I'm Jon Spira-Savett, rabbi at Temple Beth Abraham in Nashua, New Hampshire. This website and blog is a resource for Jewish learning and Jewish action. It is a way to share my thoughts beyond my classes and weekly Divrei Torah. You'll find blog posts, standing resource pages with links and things to read, and podcasts as well.
The Latest Religion and Schools Supreme Court Decision (and No More Government Benedictions for Me)
Posted June 27, 2022 on Facebook, so not quite as tight as what I usually write.
This is what the top of my head looks like today and through next Monday at least, July 4. No matter what’s happened recently, I am celebrating our independence, freedom, and democracy, and wearing that above me as a kippah, the flag of my country and the star of my faith. I am proud to be American, and to be an American leader in my American community.
1. What bothers me about today’s Supreme Court decision about the high school teacher/coach leading a Christian prayer in the middle of the field after a game is not the individual teacher or the place. Viewed in itself, of course he doesn’t speak for “the state” which has repeatedly tried to disavow this one particular thing.
What bothers me is the majority’s consistent disregard of the overall context. It’s not the individual situation; it’s the pattern of one particular religious expression seeking to shape our laws overall (and our culture but I think that's not the constitutional issue). It’s their right to do so. But the majority says that the First Amendment only extends to guaranteeing the tolerance that would have been understood as “non-establishment of religion” by the Framers. Many (not all) of the Framers surely did feel that as long as there is some space for religious minorities and dissenters and atheists, and that the government is not paying the expenses of a church directly, then the First Amendment is satisfied.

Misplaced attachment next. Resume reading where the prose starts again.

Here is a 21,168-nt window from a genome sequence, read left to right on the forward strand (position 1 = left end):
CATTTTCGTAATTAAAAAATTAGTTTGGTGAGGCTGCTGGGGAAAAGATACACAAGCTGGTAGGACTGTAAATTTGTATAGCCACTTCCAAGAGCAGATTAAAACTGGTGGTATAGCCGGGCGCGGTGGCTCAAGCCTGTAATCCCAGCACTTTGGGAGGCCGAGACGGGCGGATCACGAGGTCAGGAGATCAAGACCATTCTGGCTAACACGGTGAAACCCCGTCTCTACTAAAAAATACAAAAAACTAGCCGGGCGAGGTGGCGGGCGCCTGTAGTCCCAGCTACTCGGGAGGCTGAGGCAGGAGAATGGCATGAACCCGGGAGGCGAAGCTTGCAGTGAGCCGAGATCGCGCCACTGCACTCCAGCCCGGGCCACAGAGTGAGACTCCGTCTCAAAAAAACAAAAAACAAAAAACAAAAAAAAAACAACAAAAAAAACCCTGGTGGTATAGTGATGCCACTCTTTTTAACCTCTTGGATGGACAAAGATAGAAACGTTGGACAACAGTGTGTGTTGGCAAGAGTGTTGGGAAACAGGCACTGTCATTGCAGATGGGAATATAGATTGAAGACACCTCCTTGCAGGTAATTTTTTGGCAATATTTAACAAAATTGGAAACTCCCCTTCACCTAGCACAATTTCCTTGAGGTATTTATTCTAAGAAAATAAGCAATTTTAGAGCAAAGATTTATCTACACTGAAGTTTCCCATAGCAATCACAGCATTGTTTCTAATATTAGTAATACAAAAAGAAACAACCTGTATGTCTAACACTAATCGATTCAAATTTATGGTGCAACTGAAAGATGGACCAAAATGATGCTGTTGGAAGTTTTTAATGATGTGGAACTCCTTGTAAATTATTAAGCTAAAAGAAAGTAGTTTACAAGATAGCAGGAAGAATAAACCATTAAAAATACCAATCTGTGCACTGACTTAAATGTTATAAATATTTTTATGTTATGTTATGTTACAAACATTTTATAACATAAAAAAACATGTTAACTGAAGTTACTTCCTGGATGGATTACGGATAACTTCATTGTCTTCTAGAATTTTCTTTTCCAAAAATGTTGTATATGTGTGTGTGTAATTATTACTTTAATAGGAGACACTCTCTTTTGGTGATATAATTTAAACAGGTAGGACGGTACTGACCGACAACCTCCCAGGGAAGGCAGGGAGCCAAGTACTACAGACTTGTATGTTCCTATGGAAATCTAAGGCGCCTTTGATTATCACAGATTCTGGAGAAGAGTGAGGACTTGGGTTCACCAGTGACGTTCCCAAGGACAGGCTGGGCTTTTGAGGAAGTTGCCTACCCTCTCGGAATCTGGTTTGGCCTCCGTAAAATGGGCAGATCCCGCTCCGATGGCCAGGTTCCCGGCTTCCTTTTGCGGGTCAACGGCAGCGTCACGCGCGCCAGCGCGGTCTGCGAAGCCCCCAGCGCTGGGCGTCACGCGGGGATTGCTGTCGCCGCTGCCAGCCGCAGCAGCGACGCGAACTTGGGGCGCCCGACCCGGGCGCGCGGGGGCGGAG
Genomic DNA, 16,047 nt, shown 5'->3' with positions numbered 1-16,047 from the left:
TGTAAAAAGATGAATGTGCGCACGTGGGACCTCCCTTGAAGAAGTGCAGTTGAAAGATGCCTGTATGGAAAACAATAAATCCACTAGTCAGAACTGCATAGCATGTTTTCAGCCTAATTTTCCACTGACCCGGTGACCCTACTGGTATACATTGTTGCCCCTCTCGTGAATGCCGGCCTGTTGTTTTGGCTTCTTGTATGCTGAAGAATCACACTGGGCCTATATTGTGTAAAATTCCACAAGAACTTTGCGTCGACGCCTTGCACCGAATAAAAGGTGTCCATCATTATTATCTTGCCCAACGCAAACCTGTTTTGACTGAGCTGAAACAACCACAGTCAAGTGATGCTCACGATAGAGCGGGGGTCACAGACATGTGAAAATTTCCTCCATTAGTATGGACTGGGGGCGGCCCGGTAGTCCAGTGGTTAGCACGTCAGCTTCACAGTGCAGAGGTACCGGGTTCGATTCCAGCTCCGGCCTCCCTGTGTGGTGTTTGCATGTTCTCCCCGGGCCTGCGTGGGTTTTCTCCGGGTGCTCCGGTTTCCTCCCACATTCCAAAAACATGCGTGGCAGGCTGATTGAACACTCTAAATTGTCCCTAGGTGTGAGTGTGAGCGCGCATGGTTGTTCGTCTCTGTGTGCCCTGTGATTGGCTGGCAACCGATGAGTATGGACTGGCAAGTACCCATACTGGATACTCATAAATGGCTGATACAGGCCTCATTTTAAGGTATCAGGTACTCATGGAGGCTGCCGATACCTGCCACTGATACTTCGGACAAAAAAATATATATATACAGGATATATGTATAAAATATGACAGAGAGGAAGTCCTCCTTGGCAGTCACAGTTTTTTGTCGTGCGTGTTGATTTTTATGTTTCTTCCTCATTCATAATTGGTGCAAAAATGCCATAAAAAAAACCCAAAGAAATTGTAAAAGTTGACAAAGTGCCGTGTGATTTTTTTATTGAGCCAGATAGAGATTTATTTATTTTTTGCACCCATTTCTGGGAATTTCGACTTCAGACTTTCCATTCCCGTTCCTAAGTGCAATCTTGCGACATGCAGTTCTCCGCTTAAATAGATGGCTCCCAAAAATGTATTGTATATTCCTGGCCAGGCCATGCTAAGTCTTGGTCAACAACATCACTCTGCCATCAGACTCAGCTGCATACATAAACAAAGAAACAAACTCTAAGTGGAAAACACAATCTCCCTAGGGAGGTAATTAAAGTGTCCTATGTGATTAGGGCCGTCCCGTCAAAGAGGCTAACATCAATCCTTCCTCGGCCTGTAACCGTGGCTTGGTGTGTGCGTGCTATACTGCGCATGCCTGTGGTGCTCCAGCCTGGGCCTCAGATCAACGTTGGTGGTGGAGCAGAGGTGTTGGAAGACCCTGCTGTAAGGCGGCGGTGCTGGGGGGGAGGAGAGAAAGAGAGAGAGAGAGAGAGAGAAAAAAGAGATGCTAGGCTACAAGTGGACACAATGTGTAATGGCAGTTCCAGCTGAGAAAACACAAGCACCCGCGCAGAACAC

That’s what the Supreme Court majority says is the standard today. I know that non-originalist approaches are problematic, but the originalist approach is too. We’ve come a long way and I believe our Constitution has helped that. Not so much if this is what can happen place by place.
2. I have thought about this for a long time, and now I am deciding for sure and declaring: I will no longer accept invitations to give prayers at government meetings. Not if it’s my friend in office, not if it’s the president of the United States. I just can’t, not consistent with what I’ve written here.
I will participate as a citizen and share my motivations when they are religious. I will identify as a leader, freely exercising my right to speak and teach and testify at hearing about what my faith says relating to public matters. I’ll participate in public and governmental things that are about religious diversity or cultural diversity. But no more benedictions and opening prayers, no more invoking the divine in an official capacity before a government body meets. My fellow citizens who are not religious or not religious in a style parallel to mine deserve their forums to respect them.
Yes, I realize no one ever thinks that my prayer means the state is endorsing Judaism. But when I say a prayer, I’m as much a ”clergy person” or a “religious representative” as a Jew specifically, and it’s all about a role for religion in government overall that I cannot endorse. So I have to follow my principle and set an example. If that means ceding the “pulpit” only to those who don’t have that principle – well overall they already have taken it.